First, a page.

Although there are the congressional races, a Governor’s position and a Senate seat up for grabs this year, the fields have been set in all but the 9th Congressional District and the Governor’s race on the GOP side. This is a very blue state, but there exists a real opportunity here to at least take the Governor’s mansion this year.
In that race, Tea Party activist Mark Fisher faces a tough road against the ably financed Charlie Baker. At the Party convention, Baker easily made the ballot, but Fisher failed to reach the threshold percentage of votes which prompted a lawsuit and back-and-forth allegations of bribes and pay offs between Fisher and the Massachusetts Republican Party. Regardless, the GOP relented and allowed Fisher onto the primary ballot.
In reality, there is virtually no chance Fisher will prevail. In 2010, in an era of voter discontent and low approval ratings, Deval Patrick nevertheless defeated Baker by six percentage points. Baker will not please the staunch conservative. He describes himself as fiscally conservative and socially liberal supporting gay marriage and abortion rights. In short, he is the best the GOP can do in Massachusetts. If based on ideology alone, I would go with Fisher. If based on electability alone, I would go with Baker. However, given Baker’s pandering to the LGBT and NARAL crowd, some things are just more important at times in making these decisions. Mark Fisher had to fight to get this far and that is where the “endorsement” lies.
If the GOP has any chance of picking up a Congressional seat in Massachusetts, it would be the Ninth District. Unfortunately, a Republican has not held this district since 1963- a long time. This year will be hard also.
There are four Republicans in the primary: Tea Party activist Mark Alliegro, ex-Reagan White House aid John Chapman, local politician Vincent Cogliano, and attorney Dan Shores. Quite frankly, thus far according to their websites the candidates are long on rhetoric and short on specifics, except in one case on one issue (Shores and health care). We know you area against Obamacare; what are you going to replace it with? We are all for a strong national defense; how are you going to get us there? We all now Social Security is going bankrupt; how are you going to make it solvent? And the list goes on. Simply saying you are not the incumbent Democrat William Keating is not enough. There is not enough anti-Obama sentiment in the 9th District to make this a winning strategy. Clear-cut solutions- not a listing of the problems- and how Obama policies affect or will affect the constituents of the 9th District coupled with local issues are what will define you.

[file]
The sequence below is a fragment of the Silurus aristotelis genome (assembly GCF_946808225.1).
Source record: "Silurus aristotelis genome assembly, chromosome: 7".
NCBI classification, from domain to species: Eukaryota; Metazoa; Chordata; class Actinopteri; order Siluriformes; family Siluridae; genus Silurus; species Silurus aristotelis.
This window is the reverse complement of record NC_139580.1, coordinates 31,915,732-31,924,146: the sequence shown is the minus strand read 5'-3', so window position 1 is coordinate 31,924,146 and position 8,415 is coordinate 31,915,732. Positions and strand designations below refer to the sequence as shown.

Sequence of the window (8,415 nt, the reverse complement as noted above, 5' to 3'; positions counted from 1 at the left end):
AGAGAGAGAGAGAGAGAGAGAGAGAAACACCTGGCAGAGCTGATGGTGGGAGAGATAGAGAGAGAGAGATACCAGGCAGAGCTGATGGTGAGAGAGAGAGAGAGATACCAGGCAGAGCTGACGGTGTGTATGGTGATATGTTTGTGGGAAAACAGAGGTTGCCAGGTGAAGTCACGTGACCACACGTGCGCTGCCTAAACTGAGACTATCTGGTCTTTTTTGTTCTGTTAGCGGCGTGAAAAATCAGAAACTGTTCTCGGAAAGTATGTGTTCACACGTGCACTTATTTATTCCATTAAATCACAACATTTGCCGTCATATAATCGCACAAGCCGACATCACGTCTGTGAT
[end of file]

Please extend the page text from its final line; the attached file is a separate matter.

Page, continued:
One such local issue is the proposed wind farm off Cape Cod which is part of the 9th District. That is a local issue. Chapman mentions regulations that affect the fishing industry in the area, but then calls for federal financial assistance to help fishermen caught in the cross hairs of these regulations. In other words, he wants fishermen welfare. They both endorse an “all of the above” energy policy, but are silent on that proposed offshore wind farm.
It really does not matter in the end since the eventual winner is a long shot to unseat Keating unless pictures surface of Keating in Mexico with a donkey. Thus, only because he was associated with the Reagan White House as an aid in the Counsel’s Office, I am going with John Chapman.